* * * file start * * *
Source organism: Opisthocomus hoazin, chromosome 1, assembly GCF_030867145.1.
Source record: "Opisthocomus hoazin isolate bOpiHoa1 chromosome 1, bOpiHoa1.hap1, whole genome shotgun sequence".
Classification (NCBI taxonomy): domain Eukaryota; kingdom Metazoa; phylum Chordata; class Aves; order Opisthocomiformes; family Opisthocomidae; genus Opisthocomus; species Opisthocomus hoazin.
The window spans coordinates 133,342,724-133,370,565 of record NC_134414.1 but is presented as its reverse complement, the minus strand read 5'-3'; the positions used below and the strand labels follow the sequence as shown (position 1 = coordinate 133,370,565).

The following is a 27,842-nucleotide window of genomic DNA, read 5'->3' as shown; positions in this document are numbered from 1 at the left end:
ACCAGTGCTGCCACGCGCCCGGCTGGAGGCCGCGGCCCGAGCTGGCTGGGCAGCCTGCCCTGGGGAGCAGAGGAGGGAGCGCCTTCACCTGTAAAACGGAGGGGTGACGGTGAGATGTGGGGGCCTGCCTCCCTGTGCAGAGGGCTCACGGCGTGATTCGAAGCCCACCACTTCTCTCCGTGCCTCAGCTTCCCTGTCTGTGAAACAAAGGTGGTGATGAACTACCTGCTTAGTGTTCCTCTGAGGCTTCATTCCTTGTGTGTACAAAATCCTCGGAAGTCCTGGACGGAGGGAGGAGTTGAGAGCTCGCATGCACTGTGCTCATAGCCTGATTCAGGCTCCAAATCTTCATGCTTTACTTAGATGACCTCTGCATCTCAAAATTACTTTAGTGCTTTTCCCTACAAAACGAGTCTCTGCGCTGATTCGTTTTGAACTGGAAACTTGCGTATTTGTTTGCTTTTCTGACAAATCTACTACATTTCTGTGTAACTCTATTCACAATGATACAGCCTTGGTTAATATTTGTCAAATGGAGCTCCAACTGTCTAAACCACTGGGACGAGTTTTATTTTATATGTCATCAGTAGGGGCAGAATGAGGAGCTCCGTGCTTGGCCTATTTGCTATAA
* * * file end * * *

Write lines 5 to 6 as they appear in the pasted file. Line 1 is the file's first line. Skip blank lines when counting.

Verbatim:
The following is a 27,842-nucleotide window of genomic DNA, read 5'->3' as shown; positions in this document are numbered from 1 at the left end:
ACCAGTGCTGCCACGCGCCCGGCTGGAGGCCGCGGCCCGAGCTGGCTGGGCAGCCTGCCCTGGGGAGCAGAGGAGGGAGCGCCTTCACCTGTAAAACGGAGGGGTGACGGTGAGATGTGGGGGCCTGCCTCCCTGTGCAGAGGGCTCACGGCGTGATTCGAAGCCCACCACTTCTCTCCGTGCCTCAGCTTCCCTGTCTGTGAAACAAAGGTGGTGATGAACTACCTGCTTAGTGTTCCTCTGAGGCTTCATTCCTTGTGTGTACAAAATCCTCGGAAGTCCTGGACGGAGGGAGGAGTTGAGAGCTCGCATGCACTGTGCTCATAGCCTGATTCAGGCTCCAAATCTTCATGCTTTACTTAGATGACCTCTGCATCTCAAAATTACTTTAGTGCTTTTCCCTACAAAACGAGTCTCTGCGCTGATTCGTTTTGAACTGGAAACTTGCGTATTTGTTTGCTTTTCTGACAAATCTACTACATTTCTGTGTAACTCTATTCACAATGATACAGCCTTGGTTAATATTTGTCAAATGGAGCTCCAACTGTCTAAACCACTGGGACGAGTTTTATTTTATATGTCATCAGTAGGGGCAGAATGAGGAGCTCCGTGCTTGGCCTATTTGCTATAA